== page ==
An optical fiber cable 110 is cut to a desired length, and an end portion of protective material 112 surrounding an optical fiber 114 of the cable 110 is stripped back to expose an end portion 116 of the optical fiber 114 as shown in FIG. 5b. The fiber end portion 116 and the projecting end portion 431 of the fiber stub 430 are aligned and spliced together in a fusion splicing apparatus.

The connector body further comprises a cable mount part in the form of a base member 410 and a cover member 411 as shown in FIG. 5c. The base and cover members 410, 411 have internal surface formations in the form of semiannular ribs which are complementary to the circumferential groove 413 of the ferrule 412. The base member 410 has an axially extending groove 414 which has a forward portion in the form of a v-groove 415 and a rearward portion in the form a semi-cylindrical groove 416 which is deeper than the v-groove 415. The cover member 411 has a semi-cylindrical groove 417 which aligns with the semicylindrical groove 416 of the base member 410 to define a cylindrical passage when the cover member 412 is mated with the base member 410.

The v-groove 415 of the base member 410 is axially aligned with the axial bore of the ferrule and the spliced fiber and fiber stub end portions 116, 431 are placed in the groove 415 as shown in FIG. 5c. The protective material 112 surrounding the fiber end portion fits in the semi-cylindrical groove 416.

The base and cover members 410, 411 are coated with adhesive and mated to secure the fiber end portion 116 and surrounding protective material 112 in the groove 414. The semiannular ribs mate with the circumferential groove 413 of the ferrule 412 to secure the base and cover members 410, 411 to the ferrule 412 with the base and cover members 410, 411 extending rearward from the ferrule 412.

When the base and cover members 410, 411 are mated and secured to the ferrule 412, the base and cover members 410, 411 together with the ferrule 412 define a connector body. The axial bore of the ferrule 412 and the v-groove 415 of the base member together define a forward portion of a passage for receiving the fiber stub 430 and fiber end portion 116. The semi-cylindrical grooves 416, 417 together define a cylindrical rearward portion of the passage which is wider than the forward portion for receiving the optical fiber 114 and surrounding protective material 112.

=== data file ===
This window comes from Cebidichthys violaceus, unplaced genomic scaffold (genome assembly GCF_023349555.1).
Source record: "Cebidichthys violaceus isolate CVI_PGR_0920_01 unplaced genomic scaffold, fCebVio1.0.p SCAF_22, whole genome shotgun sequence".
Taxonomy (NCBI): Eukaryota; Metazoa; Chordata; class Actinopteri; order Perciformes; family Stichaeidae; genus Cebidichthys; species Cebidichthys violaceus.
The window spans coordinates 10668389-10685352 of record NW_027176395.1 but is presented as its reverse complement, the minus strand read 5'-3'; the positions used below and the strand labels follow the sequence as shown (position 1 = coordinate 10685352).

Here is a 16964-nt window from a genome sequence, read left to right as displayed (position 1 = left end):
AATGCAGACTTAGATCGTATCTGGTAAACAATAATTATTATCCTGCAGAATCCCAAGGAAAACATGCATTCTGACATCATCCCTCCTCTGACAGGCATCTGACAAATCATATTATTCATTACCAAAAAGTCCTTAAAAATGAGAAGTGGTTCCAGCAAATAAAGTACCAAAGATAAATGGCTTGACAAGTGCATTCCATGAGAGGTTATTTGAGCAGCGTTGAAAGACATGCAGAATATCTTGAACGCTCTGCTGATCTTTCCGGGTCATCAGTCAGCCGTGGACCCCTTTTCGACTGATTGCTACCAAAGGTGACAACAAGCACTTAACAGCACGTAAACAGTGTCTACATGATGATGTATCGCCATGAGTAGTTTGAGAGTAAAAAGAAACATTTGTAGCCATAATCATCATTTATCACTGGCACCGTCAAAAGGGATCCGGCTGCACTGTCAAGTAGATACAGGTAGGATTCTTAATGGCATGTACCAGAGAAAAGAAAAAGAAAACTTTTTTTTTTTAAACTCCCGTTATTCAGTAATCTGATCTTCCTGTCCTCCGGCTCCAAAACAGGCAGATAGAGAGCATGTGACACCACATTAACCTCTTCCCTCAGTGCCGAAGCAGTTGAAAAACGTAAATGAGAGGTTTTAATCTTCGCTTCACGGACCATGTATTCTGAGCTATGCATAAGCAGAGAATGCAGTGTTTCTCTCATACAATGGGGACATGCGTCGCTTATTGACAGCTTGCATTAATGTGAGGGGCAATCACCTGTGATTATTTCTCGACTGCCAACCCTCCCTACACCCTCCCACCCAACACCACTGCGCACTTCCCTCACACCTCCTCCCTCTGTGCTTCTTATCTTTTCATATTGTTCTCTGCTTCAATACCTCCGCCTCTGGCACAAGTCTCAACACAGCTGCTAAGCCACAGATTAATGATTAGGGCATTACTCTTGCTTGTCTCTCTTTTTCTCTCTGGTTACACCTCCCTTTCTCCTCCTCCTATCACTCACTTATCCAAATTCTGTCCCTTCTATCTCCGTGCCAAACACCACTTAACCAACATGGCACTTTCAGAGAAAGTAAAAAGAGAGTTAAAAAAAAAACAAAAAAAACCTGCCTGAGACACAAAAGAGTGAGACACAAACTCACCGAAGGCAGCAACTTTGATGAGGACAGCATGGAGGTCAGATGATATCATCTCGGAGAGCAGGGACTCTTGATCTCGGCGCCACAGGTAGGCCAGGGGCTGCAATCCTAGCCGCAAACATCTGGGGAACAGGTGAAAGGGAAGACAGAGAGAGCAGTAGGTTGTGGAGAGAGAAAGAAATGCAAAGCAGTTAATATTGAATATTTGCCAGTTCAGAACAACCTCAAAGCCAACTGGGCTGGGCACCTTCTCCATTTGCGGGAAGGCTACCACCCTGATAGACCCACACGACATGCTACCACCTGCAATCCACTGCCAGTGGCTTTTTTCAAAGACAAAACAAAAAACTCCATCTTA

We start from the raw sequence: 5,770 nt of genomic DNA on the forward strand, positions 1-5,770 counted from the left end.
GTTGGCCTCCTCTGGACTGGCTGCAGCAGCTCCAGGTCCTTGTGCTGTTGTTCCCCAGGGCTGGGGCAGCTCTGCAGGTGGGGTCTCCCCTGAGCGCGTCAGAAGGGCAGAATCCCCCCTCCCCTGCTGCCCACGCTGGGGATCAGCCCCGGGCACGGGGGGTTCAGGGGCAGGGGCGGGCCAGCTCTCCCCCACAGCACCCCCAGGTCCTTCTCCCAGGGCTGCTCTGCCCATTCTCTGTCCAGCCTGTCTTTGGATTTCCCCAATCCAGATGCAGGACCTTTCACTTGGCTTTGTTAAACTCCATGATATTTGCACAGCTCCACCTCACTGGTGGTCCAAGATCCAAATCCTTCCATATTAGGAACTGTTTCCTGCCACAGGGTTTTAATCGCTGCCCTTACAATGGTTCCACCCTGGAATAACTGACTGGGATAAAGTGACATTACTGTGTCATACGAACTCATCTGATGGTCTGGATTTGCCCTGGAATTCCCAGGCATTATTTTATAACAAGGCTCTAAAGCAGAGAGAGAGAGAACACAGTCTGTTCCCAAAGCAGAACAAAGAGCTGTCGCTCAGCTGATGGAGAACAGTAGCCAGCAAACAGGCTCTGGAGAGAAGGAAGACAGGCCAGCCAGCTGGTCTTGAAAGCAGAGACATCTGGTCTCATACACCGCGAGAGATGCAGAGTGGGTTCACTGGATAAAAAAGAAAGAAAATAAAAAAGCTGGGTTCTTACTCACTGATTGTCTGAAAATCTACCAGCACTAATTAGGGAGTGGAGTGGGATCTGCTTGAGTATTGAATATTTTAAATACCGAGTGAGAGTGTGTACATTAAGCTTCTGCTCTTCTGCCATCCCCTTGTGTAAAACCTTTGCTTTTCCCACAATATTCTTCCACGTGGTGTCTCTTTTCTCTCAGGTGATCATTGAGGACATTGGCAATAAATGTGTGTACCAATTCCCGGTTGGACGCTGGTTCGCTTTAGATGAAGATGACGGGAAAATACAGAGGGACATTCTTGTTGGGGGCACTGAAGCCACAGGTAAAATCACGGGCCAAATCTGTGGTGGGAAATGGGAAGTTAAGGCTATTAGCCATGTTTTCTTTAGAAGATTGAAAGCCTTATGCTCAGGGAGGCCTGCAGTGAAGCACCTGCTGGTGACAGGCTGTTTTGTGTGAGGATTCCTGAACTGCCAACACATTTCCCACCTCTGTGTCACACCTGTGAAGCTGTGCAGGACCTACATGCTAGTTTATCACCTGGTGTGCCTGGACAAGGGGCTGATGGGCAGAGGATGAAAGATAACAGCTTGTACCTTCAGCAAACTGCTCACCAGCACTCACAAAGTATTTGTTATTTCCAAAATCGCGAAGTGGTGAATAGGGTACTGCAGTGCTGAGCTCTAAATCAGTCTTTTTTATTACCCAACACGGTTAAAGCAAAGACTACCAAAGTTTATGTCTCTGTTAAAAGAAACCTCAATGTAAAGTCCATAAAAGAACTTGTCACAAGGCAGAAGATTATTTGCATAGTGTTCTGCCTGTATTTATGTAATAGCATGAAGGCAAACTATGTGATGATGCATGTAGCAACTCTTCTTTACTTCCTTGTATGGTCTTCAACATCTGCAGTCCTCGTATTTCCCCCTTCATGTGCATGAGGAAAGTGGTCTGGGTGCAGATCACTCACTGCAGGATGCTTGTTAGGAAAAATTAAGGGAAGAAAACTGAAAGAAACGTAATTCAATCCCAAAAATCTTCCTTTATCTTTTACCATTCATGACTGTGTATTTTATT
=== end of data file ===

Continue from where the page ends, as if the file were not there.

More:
A crimp sleeve 418 is fitted over the base and cover members 410, 411 and compressed onto the cover and base members 410, 411 to further secure the ferrule 412 to the cover and base members 410, 411 and to retain the fiber end portion 116 and surrounding protective material 112 within the groove 414.

The v-groove 415 of the base member 410 can be used to align the fiber and fiber stub end portions 116, 431 during splicing, and splicing techniques other than fusion splicing can be used in conjunction with the connector element according to the fourth embodiment. For example, adhesive could be applied to the v-groove 415 to form an adhesive splice, or an elastomeric element could be carried by the cover member 411 to press the fiber and fiber stub end portions 116, 431 into the v-groove 415 when the cover and base members 410, 411 are mated to form an elastomeric splice.

In each of the embodiments described above, the optical characteristics and dimensions of the optical fiber stub may be chosen to provide mode stripping of high order modes for multimode fiber or single mode fiber operating below its cutoff wavelength. Mode stripping at some or all connectors will reduce pulse dispersion in optical fibers between the connectors.

The optical fiber stub may be especially selected to have a low eccentricity of core to cladding and to have an optimum fit in the forward portion of the passage. Such selection further reduces loss when connector elements are mated.

The embodiments described above are meant to illustrate the invention and not to limit the scope of the invention as defined by the following claims.

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Reference
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Referenced by
Citing PatentFiling datePublication dateApplicantTitle
US4964688 *Jul 27, 1989Oct 23, 1990Northern Telecom LimitedFiber optic connector element and method for its use
US5241613 *Jul 9, 1992Aug 31, 1993Northern Telecom LimitedOptical fiber coupling/connector element
US5285510 *Dec 15, 1992Feb 8, 1994The Whitaker CorporationFiber optic connector
US5337385 *Feb 28, 1992Aug 9, 1994The Whitaker CorporationOptical waveguide terminating device
US5337390 *Aug 23, 1993Aug 9, 1994Minnesota Mining And Manufacturing CompanyAdhesiveless connector for optical fibers
US5367592 *Jun 18, 1992Nov 22, 1994U.S. Philips CorporationConnector for optical fibres
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Classifications
U.S. Classification385/55, 65/36, 65/433, 65/407
International ClassificationG02B6/38, G02B6/32
Cooperative ClassificationG02B6/3838, G02B6/32, G02B6/3825, G02B6/3846, G02B6/3847, G02B6/3874
European ClassificationG02B6/38D6H, G02B6/38D10A, G02B6/32, G02B6/38D6F, G02B6/38D2N, G02B6/38D6D4